An independent panel for examining claims of bullying and sexual harassment by members of Parliament is to be created, alongside an “HR service” for MPs and their staff.
The House of Commons Commission, the supervisory body for the Commons and the staff that work within it, announced the changes following two independent reports that looked into the extent of bullying and inappropriate behaviour in Westminster.
Dame Laura Cox’s 2018 inquiry found that staff working in the House of Commons were subjected to “predatory” behaviour and treated like “personal servants” by MPs, and that the procedures to deal with harassment were inadequate. She welcomed the plans to introduce an independent investigatory body for bullying and harassment complaints.
Bullying and harassment in the public sector
She said: “I am very happy to see that the commission has agreed with the preferred option of an independent expert panel, subject to consultation and to a sensible agreement as to a broad range of sanctions.
“I am extremely pleased to see that this option has commanded the most widespread support. It also meets the requirements of independence and expertise, which are so crucial to the success of any scheme.”
Currently, allegations of bullying, harassment or sexual misconduct against MPs are sent to the Parliamentary Commissioner for Standards, who can then pass them to the Select Committee for Standards – a group made up of MPs – for investigation.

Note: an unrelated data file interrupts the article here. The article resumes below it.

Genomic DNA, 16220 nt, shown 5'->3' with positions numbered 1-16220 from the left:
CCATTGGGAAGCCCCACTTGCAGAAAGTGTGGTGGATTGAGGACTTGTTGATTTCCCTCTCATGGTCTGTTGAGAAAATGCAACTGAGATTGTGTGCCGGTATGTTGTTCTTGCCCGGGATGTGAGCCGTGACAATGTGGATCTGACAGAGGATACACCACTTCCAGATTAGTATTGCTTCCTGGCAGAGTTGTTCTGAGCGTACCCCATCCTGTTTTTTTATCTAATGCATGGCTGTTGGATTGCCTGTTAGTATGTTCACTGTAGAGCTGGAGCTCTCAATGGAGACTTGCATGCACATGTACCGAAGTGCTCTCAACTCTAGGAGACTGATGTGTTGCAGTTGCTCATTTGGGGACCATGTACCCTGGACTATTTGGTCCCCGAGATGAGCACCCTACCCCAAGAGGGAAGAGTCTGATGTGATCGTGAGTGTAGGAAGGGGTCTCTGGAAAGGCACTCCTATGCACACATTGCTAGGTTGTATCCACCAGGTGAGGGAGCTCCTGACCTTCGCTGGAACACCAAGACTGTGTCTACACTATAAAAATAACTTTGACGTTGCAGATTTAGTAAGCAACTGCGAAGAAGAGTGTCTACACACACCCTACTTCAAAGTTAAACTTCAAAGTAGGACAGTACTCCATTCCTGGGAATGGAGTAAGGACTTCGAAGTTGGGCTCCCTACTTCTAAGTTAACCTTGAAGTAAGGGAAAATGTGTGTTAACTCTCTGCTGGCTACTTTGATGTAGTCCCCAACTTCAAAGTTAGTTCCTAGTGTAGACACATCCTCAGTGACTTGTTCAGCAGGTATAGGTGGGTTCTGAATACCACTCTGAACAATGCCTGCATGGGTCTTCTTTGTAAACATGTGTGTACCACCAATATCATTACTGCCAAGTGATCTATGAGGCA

The Commission has also decided to establish a “Members’ Services Team” which will act as an HR service for MPs and staff – something that was recommended by Gemma White QC in her report last year, which found MPs operate like “650 small businesses” with “near complete freedom to operate in relation to their staff”.
The Members’ Services Team aims to: tackle the sense of isolation that many MPs’ staff reported to Gemma White; co-ordinate and maximise the impact of existing service provision; and identify gaps in the services provided by the House and develop proposals for improvement.
The Prospect union, which represents civil servants among people in other sectors and professions, said the independent panel will give parliamentary staff far more confidence that their complaints will be taken seriously.
Deputy general secretary Garry Graham said: “It was always unsustainable to have MPs sitting in judgment on each other, so this step towards an independent system will be welcomed by parliamentary staff….It has taken far too long to reach this point but, this progress is certainly better late than never.”
Last month it was reported that more than 100 of the 140 new MPs elected for the first time in December underwent voluntary training to help tackle bullying and harassment in Parliament. In 2018, just 34 of 650 MPs took part.